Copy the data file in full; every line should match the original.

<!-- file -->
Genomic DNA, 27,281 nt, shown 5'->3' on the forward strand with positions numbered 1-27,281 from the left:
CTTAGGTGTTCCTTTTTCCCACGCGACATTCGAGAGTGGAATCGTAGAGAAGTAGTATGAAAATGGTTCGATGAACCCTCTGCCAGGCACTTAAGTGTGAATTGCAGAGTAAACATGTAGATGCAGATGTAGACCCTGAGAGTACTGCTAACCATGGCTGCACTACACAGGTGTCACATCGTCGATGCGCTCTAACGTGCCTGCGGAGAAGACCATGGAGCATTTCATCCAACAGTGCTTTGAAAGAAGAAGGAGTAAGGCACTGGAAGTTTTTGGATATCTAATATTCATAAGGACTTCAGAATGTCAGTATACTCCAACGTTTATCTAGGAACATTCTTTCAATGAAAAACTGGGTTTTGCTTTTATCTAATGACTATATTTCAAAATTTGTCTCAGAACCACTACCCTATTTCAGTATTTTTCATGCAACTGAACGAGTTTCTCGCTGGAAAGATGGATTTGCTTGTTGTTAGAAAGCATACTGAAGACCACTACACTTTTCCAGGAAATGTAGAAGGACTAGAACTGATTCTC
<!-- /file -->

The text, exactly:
Genomic DNA, 27,281 nt, shown 5'->3' on the forward strand with positions numbered 1-27,281 from the left:
CTTAGGTGTTCCTTTTTCCCACGCGACATTCGAGAGTGGAATCGTAGAGAAGTAGTATGAAAATGGTTCGATGAACCCTCTGCCAGGCACTTAAGTGTGAATTGCAGAGTAAACATGTAGATGCAGATGTAGACCCTGAGAGTACTGCTAACCATGGCTGCACTACACAGGTGTCACATCGTCGATGCGCTCTAACGTGCCTGCGGAGAAGACCATGGAGCATTTCATCCAACAGTGCTTTGAAAGAAGAAGGAGTAAGGCACTGGAAGTTTTTGGATATCTAATATTCATAAGGACTTCAGAATGTCAGTATACTCCAACGTTTATCTAGGAACATTCTTTCAATGAAAAACTGGGTTTTGCTTTTATCTAATGACTATATTTCAAAATTTGTCTCAGAACCACTACCCTATTTCAGTATTTTTCATGCAACTGAACGAGTTTCTCGCTGGAAAGATGGATTTGCTTGTTGTTAGAAAGCATACTGAAGACCACTACACTTTTCCAGGAAATGTAGAAGGACTAGAACTGATTCTC